Ronaldo has represented Save the Children as an ambassador since January 2013, directing his attention to the worldwide issue of child hunger. The athlete first realized that he wanted to join the fight against poverty when he learned that one in seven children go to bed hungry every night.

Over the past few years, it has become common for advocates to utilize social media. More than 230 million people follow Ronaldo on his various accounts, which allows Save the Children’s message to spread quickly. Cristiano Ronaldo’s selfie app — The CR7Selfie: Fans with a Cause app — puts this same strategy to use, allowing users to have fun sharing their selfies with the superstar while also supporting the organization’s mission.

Ronaldo is one of the most admired athletes on the planet, making him an expert when it comes to taking selfies. During the premiere of his documentary Ronaldo, he even tried to break the world record for most selfies taken in three minutes. Ultimately, Ronaldo failed in this endeavor, but his widespread popularity could make the new app a huge success.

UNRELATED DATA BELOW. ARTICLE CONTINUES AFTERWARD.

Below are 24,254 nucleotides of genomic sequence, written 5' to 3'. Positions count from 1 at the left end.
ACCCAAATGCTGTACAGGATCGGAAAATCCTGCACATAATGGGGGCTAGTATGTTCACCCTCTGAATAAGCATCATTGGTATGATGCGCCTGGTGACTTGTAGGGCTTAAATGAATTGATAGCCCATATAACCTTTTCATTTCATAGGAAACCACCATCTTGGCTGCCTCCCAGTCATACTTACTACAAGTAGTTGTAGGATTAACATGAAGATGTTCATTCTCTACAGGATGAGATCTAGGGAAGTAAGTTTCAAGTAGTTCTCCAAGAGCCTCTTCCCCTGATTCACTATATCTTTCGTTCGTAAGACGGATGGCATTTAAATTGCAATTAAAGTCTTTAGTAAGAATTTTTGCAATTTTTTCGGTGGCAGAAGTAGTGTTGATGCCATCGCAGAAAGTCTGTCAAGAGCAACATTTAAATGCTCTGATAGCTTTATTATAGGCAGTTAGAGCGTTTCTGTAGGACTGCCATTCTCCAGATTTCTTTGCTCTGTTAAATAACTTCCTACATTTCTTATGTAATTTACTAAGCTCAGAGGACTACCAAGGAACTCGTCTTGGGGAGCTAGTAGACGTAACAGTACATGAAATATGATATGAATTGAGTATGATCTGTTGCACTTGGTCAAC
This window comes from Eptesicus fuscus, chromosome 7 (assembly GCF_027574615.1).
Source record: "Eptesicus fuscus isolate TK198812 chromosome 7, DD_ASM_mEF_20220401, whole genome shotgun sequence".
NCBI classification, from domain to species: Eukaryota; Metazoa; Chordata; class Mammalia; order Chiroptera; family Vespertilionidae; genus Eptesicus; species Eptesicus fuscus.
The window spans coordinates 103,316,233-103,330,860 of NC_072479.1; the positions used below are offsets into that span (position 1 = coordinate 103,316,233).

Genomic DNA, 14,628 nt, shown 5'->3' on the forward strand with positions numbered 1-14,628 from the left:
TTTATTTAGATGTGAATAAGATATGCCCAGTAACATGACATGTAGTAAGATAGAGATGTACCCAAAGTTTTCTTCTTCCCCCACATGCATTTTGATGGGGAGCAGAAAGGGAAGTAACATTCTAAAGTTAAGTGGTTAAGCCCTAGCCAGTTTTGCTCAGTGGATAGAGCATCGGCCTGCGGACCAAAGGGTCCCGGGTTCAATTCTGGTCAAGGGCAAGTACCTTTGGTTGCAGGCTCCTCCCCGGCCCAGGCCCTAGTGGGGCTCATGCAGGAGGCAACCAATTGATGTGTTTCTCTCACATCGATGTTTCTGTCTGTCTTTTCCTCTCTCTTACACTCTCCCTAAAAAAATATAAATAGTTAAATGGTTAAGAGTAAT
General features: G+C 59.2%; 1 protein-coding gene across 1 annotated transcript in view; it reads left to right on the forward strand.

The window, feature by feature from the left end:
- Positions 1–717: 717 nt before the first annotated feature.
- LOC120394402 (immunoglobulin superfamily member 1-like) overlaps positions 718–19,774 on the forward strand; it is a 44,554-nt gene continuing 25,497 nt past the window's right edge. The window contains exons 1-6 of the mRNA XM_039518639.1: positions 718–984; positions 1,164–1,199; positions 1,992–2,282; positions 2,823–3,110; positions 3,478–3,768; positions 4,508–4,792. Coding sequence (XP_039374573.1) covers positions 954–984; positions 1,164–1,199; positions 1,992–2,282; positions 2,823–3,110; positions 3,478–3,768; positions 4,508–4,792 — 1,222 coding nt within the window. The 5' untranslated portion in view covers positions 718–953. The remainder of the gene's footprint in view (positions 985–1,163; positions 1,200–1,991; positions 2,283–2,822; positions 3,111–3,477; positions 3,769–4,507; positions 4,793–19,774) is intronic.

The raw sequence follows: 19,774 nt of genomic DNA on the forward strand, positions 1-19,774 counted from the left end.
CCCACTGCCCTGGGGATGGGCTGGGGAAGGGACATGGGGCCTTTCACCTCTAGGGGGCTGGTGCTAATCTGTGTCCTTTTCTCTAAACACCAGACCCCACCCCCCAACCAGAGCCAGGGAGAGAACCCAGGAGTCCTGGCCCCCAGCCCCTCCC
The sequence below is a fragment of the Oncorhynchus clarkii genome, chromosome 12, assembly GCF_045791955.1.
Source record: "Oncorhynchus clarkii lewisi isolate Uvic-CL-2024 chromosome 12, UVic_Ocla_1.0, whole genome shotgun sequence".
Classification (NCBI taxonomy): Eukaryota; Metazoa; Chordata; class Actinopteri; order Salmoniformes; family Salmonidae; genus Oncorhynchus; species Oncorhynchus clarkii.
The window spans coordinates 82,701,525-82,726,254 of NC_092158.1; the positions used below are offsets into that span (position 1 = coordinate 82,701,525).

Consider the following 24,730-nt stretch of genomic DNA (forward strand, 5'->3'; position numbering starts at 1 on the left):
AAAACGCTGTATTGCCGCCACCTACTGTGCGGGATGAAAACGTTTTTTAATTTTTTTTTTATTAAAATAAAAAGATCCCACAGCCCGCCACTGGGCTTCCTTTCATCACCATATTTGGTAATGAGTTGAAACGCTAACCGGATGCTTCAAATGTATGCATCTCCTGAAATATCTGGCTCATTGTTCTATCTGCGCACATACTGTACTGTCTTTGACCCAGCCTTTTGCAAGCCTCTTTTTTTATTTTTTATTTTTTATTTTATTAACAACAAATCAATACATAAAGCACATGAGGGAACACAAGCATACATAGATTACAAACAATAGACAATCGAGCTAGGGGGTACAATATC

Liam Travers

Photo: Flickr

Humanitarian Athletes
Athletes spend numerous hours during the week training and preparing for their next matches, games and adventures. Through their unmatched hard work, they are able to capture titles while simultaneously building a career and global fame.

Going above and beyond, many athletes use their popular status and successful careers to improve the world around them. These four humanitarian athletes utilize their fame and the small amount of free time they have to contribute to global charities.

  1. Cristiano Ronaldo (Professional Soccer Forward)
    Ronaldo is known as one of the most generous athletes in the world. He often donates his bonus checks and portions of his salary to various charities and countries in need of reconstruction and help. For example, he donates millions of dollars to foundations like UNICEF and “World Vision,” which aim to enhance the lives of children in impoverished countries through the enhancement of health and education. When he’s not sweating on the field, he also takes time to physically participate in fundraising campaigns.
  2. Serena Williams (Professional Tennis Player)